Giving updates to your colleagues, bosses and clients throughout the process of whatever you may be executing can actually be a benefit to you in some instances. Corresponding or even calling the other party involved regarding your progress (or even lack thereof) can put them at ease; sending a clear message to them that you, at least, have their best interest on the front burner. The communication component in all of this does not necessarily eradicate the blame or the fact you may not be fulfilling your obligation, but it does demonstrate your ability to be honest and forthcoming about potential pitfalls that may impede the completion of the project. In most cases, honesty combined with a proactive approach will trump the so-called lame, after-the-fact excuses.
Recently, I saw a short political interview on a cable news network program featuring the former Chief Economist of the Obama White House Administration.  He was attempting to explain certain factors that have lead to a bad American economy. However, before the brief interview was complete, he actually began blaming part of our economic woes on an earthquake in Washington, DC and a hurricane that had not even arrived yet as contributors to the problem. It was embarrassing. Most estimates had the earthquake lasting about 30 seconds, and it probably caused about 12 people to miss an hour of work. The severity of the hurricane was completely undetermined at that point. Now those are exponentially lame excuses. Maybe, just maybe, after the heavy rains and flooding caused by the hurricane occurred, this finger-pointing would have slipped under the radar a little more, even though the bad economy has been hovering over us seemingly forever. So, when I mentioned being proactive, I wasn’t referring to this charade.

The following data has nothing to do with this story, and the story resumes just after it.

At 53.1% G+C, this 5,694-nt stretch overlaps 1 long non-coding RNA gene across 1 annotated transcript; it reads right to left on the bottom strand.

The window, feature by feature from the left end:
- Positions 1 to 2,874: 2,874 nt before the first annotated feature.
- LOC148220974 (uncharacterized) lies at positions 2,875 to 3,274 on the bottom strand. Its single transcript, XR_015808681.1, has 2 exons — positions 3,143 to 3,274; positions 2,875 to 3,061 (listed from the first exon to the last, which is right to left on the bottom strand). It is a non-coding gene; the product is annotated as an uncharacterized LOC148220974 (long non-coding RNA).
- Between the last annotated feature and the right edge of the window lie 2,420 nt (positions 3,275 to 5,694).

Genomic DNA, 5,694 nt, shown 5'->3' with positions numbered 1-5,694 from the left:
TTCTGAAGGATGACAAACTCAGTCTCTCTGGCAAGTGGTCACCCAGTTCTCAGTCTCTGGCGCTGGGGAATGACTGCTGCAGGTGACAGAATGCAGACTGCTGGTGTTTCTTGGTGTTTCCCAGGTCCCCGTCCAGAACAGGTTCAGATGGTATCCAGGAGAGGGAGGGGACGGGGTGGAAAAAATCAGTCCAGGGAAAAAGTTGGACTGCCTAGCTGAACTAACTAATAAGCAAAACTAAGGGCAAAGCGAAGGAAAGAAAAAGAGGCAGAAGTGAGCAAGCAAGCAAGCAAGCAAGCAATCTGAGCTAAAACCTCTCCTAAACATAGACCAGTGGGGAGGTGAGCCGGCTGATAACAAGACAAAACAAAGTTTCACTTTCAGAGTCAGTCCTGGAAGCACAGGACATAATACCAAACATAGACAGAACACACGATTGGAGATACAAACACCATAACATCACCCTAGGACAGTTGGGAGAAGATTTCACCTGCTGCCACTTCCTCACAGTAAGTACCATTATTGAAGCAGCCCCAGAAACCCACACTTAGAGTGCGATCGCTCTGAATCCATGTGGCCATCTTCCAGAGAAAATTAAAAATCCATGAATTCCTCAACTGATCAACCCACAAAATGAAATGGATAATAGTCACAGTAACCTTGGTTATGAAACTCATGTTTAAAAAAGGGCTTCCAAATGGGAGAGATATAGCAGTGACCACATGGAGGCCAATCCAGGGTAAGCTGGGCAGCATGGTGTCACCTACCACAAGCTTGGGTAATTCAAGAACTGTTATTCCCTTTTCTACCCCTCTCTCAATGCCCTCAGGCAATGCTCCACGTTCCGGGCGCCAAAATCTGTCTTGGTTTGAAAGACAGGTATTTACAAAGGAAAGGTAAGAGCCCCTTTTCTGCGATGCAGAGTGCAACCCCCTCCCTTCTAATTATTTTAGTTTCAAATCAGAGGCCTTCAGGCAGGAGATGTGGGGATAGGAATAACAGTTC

In short, I advise you to examine your current approach, and then hone your skills in this vital area of business professionalism (and even in your personal life) to earn, and then maintain, the respect of others you interact with on a daily or even a random basis. Follow these simple rules to get you started:
  • Never make a lame excuse—it never works
  • Always tell the truth, even if it hurts a little in the short-term
  • Be proactive with your updates and progress
  • Be responsible—own the responsibility
  • Use your approach to be an example to others
Your Assistance is requested…
With all things being considered, I would like to know some of the lamest excuses you’ve ever been hit with. Let me know your sad or funny excuses by emailing me those descriptions of unsuccessful attempts at hoodwinking you. I’m sure there are several I’ve never heard as well. I will publish these in a future follow-up article so others will be aware of any new or different excuses being put into action these days.  Make sure you include your name and city if you’d like those included as well. You can reach me at
Well, I must go; I have to go help a friend move a damn piano.